The Gilded Age Swetha Sampath-Kumar

The Gilded Age occurred after the Civil War. It was time of industry development and growth in cities. But it was also marked by the great amount of political corruption and lavish spending.

Development of Railroads

The events of the Civil War increased the importance of railroads. They were a breakthrough in transportation. Goods, necessities, and even people could be transferred across the country in a matter of days. This breakthrough led to the growth and development of new cities and major industries.

New York City, New York - 1850's

Along with the development of railroads came the growth of major cities. Cities had a growth of nearly 15 million people between 1880 and 1900. This massive increase in the population didn't only lead to more industrial expansion, there was a change in city life, noise, pollution, crowded areas and hygiene issues.

The Empire of Cornelius Vanderbilt

Cornelius Vanderbilt, also known as the Commodore, knew how to do business. By the time of his death, Vanderbilt managed to built an empire worth millions on the railroad industry. The Commodore had either bought out or crushed competing railways and overlooked the impression he created on the public. Later, the fortune was doubled by his son, William.

Left-Carnegie Steel Mill Right-Andrew Carnegie

The steel industry was a great place to make fortunes and a great to place to invest. Scottish immigrant, Andrew Carnegie was the richest of all. By controlling the steel making process and gaining control of all rival companies, he managed to revolutionize everything. Railroads began to use steel instead of iron and tall skyscrapers had steel girders to support their weight.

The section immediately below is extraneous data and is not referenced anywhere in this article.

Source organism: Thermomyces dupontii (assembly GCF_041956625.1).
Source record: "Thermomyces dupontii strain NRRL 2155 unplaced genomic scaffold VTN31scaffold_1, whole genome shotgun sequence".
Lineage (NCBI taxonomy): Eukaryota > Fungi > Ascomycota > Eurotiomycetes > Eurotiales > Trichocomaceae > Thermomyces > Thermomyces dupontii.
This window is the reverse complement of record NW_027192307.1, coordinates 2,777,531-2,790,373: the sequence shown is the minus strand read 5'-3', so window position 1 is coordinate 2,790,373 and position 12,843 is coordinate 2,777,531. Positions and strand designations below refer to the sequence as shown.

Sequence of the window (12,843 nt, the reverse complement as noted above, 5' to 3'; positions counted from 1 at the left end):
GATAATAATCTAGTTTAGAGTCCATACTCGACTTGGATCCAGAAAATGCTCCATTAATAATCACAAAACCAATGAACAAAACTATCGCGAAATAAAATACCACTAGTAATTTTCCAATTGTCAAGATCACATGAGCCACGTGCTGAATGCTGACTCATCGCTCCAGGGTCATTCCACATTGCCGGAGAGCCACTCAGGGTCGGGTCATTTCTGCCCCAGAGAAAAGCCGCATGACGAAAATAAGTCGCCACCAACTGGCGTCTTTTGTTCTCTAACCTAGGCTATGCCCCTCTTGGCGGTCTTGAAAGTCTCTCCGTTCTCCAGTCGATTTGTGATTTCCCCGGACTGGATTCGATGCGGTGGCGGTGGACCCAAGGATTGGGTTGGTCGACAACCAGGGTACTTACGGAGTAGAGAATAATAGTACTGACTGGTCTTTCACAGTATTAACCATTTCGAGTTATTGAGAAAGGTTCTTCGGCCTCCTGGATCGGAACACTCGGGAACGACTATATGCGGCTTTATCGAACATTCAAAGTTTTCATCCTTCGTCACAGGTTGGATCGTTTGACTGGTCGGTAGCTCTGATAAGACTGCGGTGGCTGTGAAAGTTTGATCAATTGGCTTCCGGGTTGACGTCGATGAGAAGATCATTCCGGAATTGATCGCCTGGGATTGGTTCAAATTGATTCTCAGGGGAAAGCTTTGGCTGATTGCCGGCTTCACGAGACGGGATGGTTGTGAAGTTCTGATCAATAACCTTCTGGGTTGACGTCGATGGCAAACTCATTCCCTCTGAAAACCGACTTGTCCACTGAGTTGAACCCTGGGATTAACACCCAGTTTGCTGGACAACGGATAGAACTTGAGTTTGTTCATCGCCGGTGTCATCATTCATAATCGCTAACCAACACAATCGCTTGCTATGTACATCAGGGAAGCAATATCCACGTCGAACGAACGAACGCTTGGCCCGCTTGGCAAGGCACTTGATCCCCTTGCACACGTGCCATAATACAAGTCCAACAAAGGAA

John D. Rokefeller

Industries couldn't have developed soon without rich natural resources such as oil. Rockefeller knew not to rush into drilling out the oil. Instead, he purified and refined it to increase the value. The Standard Oil Company was the product of an excellent business man. By lowering prices to attract more customers and looking for ways to improve the quality of the kerosene, Rockefeller gained a strong advantage on his competitors.

Henry Ford

This is the man who made the automobile an everyday part of our lives. Henry Ford introduced the assembly line. Workers would stay in one place and work as the product parts moved along a conveyor belt. This method was adapted in other industries and mass production become more common. The automobile, though it was laughed upon at first, offered a lot of freedom. By 1917, there were more than a 4 million automobiles driven.

As industries grew and factories started to pop up everywhere, more and more workers were needed. But because their skills could be easily replaced, they worked for low wages. These sweatshops were places where people labored for long hours for low salaries. Conditions were hazardous, especially to the women and young children at work. Many workers found ways to fight back by going on strike or by slowing their work pace.

Joseph Pulitzer

Joseph Pulitzer was one of the most powerful journalists in his time. Pulitzer found a way to create a journalistic voice for Democratic party by exposing political corruption and the dirt that factory owners and many bosses tried to hide. Pulitzer also introduce the innovations of a sports column, comics, and fashion coverage to attract more readers.

Haymarket Riot

Thousands of workers filled Haymarket Square to protest the killings from the protest outside of the McCormick Factory. A bomb explosion killed seven police officers leaving eight anarchists, or people who oppose the government, to be arrested. The nation started to believe that unions were controlled by anarchists and soon an antilabor feeling rushed everywhere.

Homestead Strike